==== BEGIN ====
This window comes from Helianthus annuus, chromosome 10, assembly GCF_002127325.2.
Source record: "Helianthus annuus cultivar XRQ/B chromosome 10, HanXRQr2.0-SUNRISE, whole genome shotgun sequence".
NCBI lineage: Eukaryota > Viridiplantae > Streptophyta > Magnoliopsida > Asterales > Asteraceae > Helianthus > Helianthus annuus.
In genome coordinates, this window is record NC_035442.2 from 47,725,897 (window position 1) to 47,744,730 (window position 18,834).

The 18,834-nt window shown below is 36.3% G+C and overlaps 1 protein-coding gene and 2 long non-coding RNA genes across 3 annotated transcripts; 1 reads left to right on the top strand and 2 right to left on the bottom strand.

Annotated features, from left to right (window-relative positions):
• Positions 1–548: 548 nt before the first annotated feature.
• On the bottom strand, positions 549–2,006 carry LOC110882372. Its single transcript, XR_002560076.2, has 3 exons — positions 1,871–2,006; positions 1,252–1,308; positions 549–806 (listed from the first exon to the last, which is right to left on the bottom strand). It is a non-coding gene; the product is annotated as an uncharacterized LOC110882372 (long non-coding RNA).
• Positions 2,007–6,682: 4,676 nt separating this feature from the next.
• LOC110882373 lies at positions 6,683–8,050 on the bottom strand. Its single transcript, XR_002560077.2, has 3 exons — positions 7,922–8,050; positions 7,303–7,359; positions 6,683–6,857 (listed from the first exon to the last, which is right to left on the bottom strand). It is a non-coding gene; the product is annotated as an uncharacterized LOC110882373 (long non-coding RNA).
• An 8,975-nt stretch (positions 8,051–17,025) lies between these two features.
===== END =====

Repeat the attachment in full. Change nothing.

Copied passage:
This window comes from Helianthus annuus, chromosome 10, assembly GCF_002127325.2.
Source record: "Helianthus annuus cultivar XRQ/B chromosome 10, HanXRQr2.0-SUNRISE, whole genome shotgun sequence".
NCBI lineage: Eukaryota > Viridiplantae > Streptophyta > Magnoliopsida > Asterales > Asteraceae > Helianthus > Helianthus annuus.
In genome coordinates, this window is record NC_035442.2 from 47,725,897 (window position 1) to 47,744,730 (window position 18,834).

The 18,834-nt window shown below is 36.3% G+C and overlaps 1 protein-coding gene and 2 long non-coding RNA genes across 3 annotated transcripts; 1 reads left to right on the top strand and 2 right to left on the bottom strand.

Annotated features, from left to right (window-relative positions):
• Positions 1–548: 548 nt before the first annotated feature.
• On the bottom strand, positions 549–2,006 carry LOC110882372. Its single transcript, XR_002560076.2, has 3 exons — positions 1,871–2,006; positions 1,252–1,308; positions 549–806 (listed from the first exon to the last, which is right to left on the bottom strand). It is a non-coding gene; the product is annotated as an uncharacterized LOC110882372 (long non-coding RNA).
• Positions 2,007–6,682: 4,676 nt separating this feature from the next.
• LOC110882373 lies at positions 6,683–8,050 on the bottom strand. Its single transcript, XR_002560077.2, has 3 exons — positions 7,922–8,050; positions 7,303–7,359; positions 6,683–6,857 (listed from the first exon to the last, which is right to left on the bottom strand). It is a non-coding gene; the product is annotated as an uncharacterized LOC110882373 (long non-coding RNA).
• An 8,975-nt stretch (positions 8,051–17,025) lies between these two features.